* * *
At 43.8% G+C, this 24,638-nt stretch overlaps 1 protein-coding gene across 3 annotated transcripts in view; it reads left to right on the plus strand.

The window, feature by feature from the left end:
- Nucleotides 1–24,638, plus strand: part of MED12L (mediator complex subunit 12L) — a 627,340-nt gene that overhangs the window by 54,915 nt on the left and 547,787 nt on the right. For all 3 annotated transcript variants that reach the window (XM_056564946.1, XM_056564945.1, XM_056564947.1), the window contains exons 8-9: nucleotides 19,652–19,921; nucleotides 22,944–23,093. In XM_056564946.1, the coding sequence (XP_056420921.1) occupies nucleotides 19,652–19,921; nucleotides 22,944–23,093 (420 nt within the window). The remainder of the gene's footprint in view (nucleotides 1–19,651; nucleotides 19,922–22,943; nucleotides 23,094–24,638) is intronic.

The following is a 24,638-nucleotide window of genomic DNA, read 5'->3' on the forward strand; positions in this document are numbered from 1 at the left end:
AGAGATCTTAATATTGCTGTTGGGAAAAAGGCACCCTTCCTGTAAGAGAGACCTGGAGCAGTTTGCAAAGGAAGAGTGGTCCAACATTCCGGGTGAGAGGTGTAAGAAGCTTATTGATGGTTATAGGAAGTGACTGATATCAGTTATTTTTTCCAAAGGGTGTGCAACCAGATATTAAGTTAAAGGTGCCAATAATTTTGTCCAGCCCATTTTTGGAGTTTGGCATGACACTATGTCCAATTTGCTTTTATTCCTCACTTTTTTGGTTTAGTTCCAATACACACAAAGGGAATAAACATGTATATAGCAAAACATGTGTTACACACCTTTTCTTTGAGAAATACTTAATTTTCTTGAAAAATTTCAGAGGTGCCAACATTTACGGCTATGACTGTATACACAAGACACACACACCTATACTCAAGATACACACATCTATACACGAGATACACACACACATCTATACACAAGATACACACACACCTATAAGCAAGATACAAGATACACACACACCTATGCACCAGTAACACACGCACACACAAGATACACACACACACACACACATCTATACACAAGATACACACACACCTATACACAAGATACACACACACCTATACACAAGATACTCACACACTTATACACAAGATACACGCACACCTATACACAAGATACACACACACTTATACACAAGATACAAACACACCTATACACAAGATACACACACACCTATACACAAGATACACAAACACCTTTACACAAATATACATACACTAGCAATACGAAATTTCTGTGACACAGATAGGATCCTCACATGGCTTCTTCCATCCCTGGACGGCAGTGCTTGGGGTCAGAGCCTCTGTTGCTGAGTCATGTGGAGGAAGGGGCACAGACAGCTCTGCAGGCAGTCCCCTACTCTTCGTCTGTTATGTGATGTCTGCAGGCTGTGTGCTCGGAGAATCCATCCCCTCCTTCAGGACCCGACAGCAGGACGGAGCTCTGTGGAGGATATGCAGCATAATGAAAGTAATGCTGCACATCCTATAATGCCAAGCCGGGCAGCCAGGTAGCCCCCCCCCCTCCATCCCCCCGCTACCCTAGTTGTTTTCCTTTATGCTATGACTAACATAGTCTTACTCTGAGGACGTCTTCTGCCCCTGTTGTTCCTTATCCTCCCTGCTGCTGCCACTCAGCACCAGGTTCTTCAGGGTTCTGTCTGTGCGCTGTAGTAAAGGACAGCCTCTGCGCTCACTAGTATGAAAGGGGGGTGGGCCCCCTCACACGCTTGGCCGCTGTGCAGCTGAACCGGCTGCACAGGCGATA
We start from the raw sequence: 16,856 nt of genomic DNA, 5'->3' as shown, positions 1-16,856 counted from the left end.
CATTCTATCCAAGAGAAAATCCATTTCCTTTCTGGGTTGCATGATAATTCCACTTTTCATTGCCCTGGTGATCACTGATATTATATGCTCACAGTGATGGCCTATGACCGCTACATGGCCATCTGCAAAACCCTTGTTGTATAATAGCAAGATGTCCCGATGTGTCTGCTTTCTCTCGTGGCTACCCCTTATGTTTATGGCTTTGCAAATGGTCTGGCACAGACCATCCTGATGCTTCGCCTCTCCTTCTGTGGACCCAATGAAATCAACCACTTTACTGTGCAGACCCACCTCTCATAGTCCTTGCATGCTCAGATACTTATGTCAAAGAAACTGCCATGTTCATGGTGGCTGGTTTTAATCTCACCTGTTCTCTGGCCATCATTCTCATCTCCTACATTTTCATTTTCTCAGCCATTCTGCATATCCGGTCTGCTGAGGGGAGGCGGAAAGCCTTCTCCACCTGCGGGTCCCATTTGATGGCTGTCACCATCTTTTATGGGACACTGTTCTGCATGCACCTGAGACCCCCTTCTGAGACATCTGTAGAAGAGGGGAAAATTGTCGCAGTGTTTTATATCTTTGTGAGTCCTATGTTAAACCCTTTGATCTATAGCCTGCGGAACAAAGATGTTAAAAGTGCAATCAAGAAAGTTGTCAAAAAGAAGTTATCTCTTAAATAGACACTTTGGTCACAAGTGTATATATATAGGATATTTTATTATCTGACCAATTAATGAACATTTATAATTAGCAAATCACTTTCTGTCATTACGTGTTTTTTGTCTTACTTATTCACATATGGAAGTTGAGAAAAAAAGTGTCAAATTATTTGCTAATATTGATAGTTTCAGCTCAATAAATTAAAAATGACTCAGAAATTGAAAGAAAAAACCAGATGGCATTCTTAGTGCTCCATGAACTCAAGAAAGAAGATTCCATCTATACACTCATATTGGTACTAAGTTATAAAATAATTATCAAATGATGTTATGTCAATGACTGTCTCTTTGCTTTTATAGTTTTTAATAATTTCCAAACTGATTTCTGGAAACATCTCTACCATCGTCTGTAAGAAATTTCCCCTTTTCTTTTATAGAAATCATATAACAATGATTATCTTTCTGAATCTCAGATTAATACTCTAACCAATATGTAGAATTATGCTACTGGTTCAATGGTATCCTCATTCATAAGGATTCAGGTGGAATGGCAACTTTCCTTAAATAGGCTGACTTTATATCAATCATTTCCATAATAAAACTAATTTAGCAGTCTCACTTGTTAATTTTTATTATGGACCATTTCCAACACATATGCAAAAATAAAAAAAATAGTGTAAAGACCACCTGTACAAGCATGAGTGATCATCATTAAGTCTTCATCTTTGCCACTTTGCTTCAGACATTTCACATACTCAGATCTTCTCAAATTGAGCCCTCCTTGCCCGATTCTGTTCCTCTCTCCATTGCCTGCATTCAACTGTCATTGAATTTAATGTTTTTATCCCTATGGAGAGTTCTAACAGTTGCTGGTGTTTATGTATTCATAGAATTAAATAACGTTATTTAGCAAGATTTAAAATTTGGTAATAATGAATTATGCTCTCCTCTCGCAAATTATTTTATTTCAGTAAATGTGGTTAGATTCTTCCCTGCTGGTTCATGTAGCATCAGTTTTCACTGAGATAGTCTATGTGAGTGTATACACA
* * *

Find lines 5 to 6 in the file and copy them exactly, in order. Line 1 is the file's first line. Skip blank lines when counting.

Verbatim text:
AGAGATCTTAATATTGCTGTTGGGAAAAAGGCACCCTTCCTGTAAGAGAGACCTGGAGCAGTTTGCAAAGGAAGAGTGGTCCAACATTCCGGGTGAGAGGTGTAAGAAGCTTATTGATGGTTATAGGAAGTGACTGATATCAGTTATTTTTTCCAAAGGGTGTGCAACCAGATATTAAGTTAAAGGTGCCAATAATTTTGTCCAGCCCATTTTTGGAGTTTGGCATGACACTATGTCCAATTTGCTTTTATTCCTCACTTTTTTGGTTTAGTTCCAATACACACAAAGGGAATAAACATGTATATAGCAAAACATGTGTTACACACCTTTTCTTTGAGAAATACTTAATTTTCTTGAAAAATTTCAGAGGTGCCAACATTTACGGCTATGACTGTATACACAAGACACACACACCTATACTCAAGATACACACATCTATACACGAGATACACACACACATCTATACACAAGATACACACACACCTATAAGCAAGATACAAGATACACACACACCTATGCACCAGTAACACACGCACACACAAGATACACACACACACACACACATCTATACACAAGATACACACACACCTATACACAAGATACACACACACCTATACACAAGATACTCACACACTTATACACAAGATACACGCACACCTATACACAAGATACACACACACTTATACACAAGATACAAACACACCTATACACAAGATACACACACACCTATACACAAGATACACAAACACCTTTACACAAATATACATACACTAGCAATACGAAATTTCTGTGACACAGATAGGATCCTCACATGGCTTCTTCCATCCCTGGACGGCAGTGCTTGGGGTCAGAGCCTCTGTTGCTGAGTCATGTGGAGGAAGGGGCACAGACAGCTCTGCAGGCAGTCCCCTACTCTTCGTCTGTTATGTGATGTCTGCAGGCTGTGTGCTCGGAGAATCCATCCCCTCCTTCAGGACCCGACAGCAGGACGGAGCTCTGTGGAGGATATGCAGCATAATGAAAGTAATGCTGCACATCCTATAATGCCAAGCCGGGCAGCCAGGTAGCCCCCCCCCCTCCATCCCCCCGCTACCCTAGTTGTTTTCCTTTATGCTATGACTAACATAGTCTTACTCTGAGGACGTCTTCTGCCCCTGTTGTTCCTTATCCTCCCTGCTGCTGCCACTCAGCACCAGGTTCTTCAGGGTTCTGTCTGTGCGCTGTAGTAAAGGACAGCCTCTGCGCTCACTAGTATGAAAGGGGGGTGGGCCCCCTCACACGCTTGGCCGCTGTGCAGCTGAACCGGCTGCACAGGCGATA
We start from the raw sequence: 16,856 nt of genomic DNA, 5'->3' as shown, positions 1-16,856 counted from the left end.